Altuve slid down the rankings this season because of a lackluster encore to his All-Star 2012 season. I believe the decrease in certain counting stats is actually a mirage when you only look at the end result. The big difference in 2013 was that Altuve was batting in the #2 spot and occasionally in the #3 spot, compared to primarily being a lead-off hitter in 2012. I’d prefer the lead-off version of Altuve because 80 R with 30 SB would move him back up the rankings, whereas sacrificing R for a few more RBI doesn’t add much value because he provides very limited power.
14) Martin Prado, Arizona Diamondbacks (Age: 30, Previous Rank: 17, 3B)
By playing over 20 games at 2B in 2013, Prado is in the midst of a large swell to his value. Offensively, you can expect a consistent 75/15/75/5/.275 line from him, but that is much, much, much more valuable as a 2B than a 3B or OF. I recommend selling high on him while he has the 2B eligibility because once he goes back to only being 3B, he’ll fall back into the lower end of the top 20.
15) Daniel Murphy, New York Mets (Age: 29, Previous Rank: 23)
I could probably write 700-800 words on where Murphy’s breakout came from, but I won’t at this time. What I can tell you though, is that his K%, BB%, BABIP and ISO all stayed pretty close to his 2012 season. The one ratio that showed a large (read: positive) increase was his HR/FB ratio, jumping from 2.7% to 4.5%. He has secured himself the #2 spot in the batting order directly ahead of one David Wright.
16) Howie Kendrick, Los Angeles Angels (Age: 30, Previous Rank: 13)
Kendrick is seeing his name slide down the rankings primarily due to the influx of younger names ahead of him i.e. Profar, Rendon and Gyorko, but also because of the breakouts of Carpenter and Murphy. He has performed at a consistent level for a while now and is hitting in the middle of a potentially dangerous lineup. I don’t foresee any of that changing for the worse. It is very reasonable to forecast him at a .285/.330/.425 triple slash with around 60/10/65/10 for counting stats.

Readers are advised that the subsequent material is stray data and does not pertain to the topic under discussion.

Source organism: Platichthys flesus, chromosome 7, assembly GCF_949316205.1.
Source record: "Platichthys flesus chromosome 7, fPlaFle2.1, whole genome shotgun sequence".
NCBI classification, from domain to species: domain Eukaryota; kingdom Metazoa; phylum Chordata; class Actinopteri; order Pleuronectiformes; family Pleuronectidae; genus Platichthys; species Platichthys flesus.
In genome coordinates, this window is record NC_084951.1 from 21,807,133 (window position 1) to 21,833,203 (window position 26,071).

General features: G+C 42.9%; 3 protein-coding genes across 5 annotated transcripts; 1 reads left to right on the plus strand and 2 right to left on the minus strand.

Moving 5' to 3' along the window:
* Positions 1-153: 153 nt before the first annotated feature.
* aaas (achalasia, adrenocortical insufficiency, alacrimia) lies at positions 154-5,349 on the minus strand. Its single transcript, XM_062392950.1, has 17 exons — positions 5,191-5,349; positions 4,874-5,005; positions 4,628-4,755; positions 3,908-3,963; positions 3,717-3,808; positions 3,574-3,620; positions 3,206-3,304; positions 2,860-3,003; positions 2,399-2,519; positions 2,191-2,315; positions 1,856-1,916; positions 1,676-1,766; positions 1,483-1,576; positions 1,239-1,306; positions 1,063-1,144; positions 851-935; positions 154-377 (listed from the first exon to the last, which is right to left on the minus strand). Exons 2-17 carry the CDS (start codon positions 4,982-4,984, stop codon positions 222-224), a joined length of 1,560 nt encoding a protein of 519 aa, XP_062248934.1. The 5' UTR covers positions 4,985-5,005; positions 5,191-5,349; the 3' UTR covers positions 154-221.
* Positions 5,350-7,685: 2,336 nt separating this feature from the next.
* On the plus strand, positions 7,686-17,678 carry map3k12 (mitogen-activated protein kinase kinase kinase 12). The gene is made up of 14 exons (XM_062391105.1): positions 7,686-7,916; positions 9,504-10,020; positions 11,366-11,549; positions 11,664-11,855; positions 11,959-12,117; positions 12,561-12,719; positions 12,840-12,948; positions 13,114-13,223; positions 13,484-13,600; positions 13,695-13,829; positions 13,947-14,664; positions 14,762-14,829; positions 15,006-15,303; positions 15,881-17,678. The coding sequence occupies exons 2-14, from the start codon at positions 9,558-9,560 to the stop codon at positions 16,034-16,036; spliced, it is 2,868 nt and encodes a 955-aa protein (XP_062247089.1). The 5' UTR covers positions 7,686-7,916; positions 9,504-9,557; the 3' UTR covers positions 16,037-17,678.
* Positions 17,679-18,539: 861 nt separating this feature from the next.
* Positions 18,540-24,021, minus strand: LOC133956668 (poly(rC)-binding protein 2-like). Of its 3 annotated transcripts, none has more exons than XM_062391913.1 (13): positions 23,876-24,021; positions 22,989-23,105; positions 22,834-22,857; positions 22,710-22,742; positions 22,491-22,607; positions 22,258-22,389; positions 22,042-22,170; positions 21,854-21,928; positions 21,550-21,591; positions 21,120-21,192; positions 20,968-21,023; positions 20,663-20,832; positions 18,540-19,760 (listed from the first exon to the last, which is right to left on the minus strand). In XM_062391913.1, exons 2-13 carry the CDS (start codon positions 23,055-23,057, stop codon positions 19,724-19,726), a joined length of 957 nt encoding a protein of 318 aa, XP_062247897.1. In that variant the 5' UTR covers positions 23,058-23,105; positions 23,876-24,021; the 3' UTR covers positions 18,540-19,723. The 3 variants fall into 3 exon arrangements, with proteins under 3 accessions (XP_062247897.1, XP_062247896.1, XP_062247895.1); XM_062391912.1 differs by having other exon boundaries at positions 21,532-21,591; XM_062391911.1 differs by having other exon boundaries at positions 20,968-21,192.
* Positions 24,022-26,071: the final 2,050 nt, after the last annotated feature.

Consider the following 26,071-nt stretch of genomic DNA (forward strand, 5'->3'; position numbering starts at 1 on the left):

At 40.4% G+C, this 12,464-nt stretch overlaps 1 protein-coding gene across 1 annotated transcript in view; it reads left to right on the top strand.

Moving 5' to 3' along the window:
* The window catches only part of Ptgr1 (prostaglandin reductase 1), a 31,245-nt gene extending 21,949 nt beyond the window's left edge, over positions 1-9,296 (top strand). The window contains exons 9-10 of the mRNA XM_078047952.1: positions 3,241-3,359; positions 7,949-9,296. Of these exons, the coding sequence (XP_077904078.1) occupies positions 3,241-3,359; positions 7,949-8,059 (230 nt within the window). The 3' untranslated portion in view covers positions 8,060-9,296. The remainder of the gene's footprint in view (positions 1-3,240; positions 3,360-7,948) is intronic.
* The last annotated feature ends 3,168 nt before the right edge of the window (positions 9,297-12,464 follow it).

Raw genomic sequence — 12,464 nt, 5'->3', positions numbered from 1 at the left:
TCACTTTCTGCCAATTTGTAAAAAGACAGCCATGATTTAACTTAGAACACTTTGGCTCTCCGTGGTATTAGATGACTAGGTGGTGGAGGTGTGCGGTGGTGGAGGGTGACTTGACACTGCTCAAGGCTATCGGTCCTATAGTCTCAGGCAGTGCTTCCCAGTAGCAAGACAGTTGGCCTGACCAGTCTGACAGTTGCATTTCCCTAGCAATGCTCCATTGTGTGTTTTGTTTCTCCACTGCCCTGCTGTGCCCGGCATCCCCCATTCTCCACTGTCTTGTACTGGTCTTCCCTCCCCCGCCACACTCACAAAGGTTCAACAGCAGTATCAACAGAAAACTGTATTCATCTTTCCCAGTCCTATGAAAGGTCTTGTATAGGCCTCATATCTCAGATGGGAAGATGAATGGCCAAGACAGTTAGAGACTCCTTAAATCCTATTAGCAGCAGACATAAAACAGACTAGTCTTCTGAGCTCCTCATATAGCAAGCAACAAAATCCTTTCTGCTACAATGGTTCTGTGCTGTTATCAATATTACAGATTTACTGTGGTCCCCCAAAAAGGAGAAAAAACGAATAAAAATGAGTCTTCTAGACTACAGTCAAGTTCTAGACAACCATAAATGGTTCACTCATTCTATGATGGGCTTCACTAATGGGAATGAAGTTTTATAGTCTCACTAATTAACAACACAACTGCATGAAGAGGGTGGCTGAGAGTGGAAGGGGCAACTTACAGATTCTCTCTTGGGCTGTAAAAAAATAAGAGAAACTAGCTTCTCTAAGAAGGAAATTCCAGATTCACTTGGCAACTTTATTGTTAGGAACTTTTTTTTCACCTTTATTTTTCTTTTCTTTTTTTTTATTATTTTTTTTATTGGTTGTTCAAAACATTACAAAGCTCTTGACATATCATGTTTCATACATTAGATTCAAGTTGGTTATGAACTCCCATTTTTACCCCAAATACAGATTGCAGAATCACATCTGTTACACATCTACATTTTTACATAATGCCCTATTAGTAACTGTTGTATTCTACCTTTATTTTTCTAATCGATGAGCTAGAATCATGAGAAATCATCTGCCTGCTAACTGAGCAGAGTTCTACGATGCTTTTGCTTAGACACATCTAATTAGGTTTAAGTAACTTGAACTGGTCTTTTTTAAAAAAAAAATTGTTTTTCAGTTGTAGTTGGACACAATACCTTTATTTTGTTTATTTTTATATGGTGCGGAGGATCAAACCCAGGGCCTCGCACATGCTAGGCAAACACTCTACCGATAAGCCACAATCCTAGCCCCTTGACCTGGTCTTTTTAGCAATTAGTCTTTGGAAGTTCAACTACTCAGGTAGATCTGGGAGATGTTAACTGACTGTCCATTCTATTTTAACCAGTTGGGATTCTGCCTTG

17) Neil Walker, Pittsburgh Pirates (Age: 28, Previous Rank: 10)
At this point we know what to expect from Walker. He is a solid starting 2B that can provide you 60-70 R, 10-12 HR, 60-70 RBI with limited SB and a solid .275/.330/.425 triple slash. In 2013 Walker saw a dramatic dip in his batting average, but I believe that was largely BABIP driven. His career BABIP before 2013 was .324 and in 2013 it was .274. Ranked at #17 I see Walker being a quality buy low candidate ready for a nice rebound to pre 2013 production.
18) Kolten Wong, St Louis Cardinals (Age: 23, Previous Rank: 17)
When the St. Louis Cardinals traded David Freese to the Los Angeles Angels, Kolten Wong owners everywhere rejoiced. He is slated to see full time action at 2B now that Matt Carpenter will be moving over to 3B. It would be wise to ignore his horrendous performance in last year’s small sample size. In his minor league career, Wong showed the ability to hit for average consistently, but exhibited limited power, hitting only 24 HR over 1264 plate appearances. You can expect him to contribute positively to your ratios stats and provide some good R and SB numbers, but he won’t be a large factor in the power based categories.
19) Rougned Odor, Texas Rangers (Age: 20, Previous Rank: 24)
The Texas Rangers have been aggressively pushing Odor through their minor league system. In 2013, he played 130 games across A+ and AA at the age of 19. He finished the season with a .305/.365/.474 line and showed solid power (11 HR) and plus speed (32 SB). He is listed as the highest ranking true prospect, with Wong being ahead of him due to proximity to the majors. If he can continue to excel at each level and fly through them at 1 per season, he should be slated for a cup of coffee during the 2015 season.
20) Nick Franklin, Seattle Mariners (Age: 23, Previous Rank: 21)
The fact that Franklin won’t be a starting second basemen next season is at no fault of his own. If you haven’t heard by now, the Mariners signed Robinson Cano to a mammoth contract, which effectively places Franklin into the back-up middle infielder role behind Cano and Miller. Franklin did struggle with striking out at an ungodly 27.4% clip, but showed solid patience with a BB% of 10.2%. If he can cut down the strike outs his slash line will stabilize and he can still be a solid middle infielder moving forward.
Commentary by Craig Goldstein, Andy Barnes and Bret Sayre.